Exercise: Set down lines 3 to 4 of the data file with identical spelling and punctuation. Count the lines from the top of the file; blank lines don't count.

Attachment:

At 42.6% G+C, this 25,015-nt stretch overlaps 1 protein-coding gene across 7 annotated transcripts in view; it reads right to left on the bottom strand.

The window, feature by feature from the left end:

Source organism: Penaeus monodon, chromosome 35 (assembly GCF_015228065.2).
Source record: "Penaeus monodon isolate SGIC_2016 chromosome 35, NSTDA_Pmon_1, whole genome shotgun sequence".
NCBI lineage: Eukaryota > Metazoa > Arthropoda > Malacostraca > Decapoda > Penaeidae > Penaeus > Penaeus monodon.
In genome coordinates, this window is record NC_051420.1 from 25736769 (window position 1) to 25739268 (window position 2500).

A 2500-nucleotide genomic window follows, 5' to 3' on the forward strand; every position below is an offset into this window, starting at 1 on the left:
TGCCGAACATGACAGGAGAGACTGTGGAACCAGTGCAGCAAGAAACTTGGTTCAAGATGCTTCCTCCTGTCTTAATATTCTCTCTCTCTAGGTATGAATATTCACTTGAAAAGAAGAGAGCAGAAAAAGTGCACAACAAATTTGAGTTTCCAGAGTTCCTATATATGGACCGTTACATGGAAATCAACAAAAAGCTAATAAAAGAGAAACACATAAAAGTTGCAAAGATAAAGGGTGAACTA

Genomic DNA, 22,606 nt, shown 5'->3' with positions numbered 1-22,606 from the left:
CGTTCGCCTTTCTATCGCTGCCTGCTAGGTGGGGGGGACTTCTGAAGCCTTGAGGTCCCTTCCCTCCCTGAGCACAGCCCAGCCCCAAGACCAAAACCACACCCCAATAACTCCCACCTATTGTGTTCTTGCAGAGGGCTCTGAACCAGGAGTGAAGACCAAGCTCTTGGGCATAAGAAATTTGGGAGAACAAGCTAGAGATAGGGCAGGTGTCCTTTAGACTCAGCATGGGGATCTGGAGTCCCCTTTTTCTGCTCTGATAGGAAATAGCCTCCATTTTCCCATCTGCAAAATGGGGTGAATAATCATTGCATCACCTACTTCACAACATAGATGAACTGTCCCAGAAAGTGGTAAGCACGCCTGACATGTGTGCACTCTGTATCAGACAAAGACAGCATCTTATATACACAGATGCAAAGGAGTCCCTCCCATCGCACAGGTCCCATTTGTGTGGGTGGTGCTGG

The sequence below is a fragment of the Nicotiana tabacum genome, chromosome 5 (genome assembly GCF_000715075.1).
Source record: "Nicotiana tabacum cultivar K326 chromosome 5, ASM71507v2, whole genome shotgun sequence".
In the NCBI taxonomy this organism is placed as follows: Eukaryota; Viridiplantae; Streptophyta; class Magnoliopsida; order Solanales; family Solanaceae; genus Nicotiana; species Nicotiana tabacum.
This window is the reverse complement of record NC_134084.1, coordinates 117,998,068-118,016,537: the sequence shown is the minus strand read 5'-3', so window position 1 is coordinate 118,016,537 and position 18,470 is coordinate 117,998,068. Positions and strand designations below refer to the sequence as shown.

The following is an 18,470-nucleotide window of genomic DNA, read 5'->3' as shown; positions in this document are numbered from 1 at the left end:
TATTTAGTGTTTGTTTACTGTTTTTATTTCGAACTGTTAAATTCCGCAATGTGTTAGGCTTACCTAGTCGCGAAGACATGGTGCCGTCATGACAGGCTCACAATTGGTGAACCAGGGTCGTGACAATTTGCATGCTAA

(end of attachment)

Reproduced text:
Source organism: Penaeus monodon, chromosome 35 (assembly GCF_015228065.2).
Source record: "Penaeus monodon isolate SGIC_2016 chromosome 35, NSTDA_Pmon_1, whole genome shotgun sequence".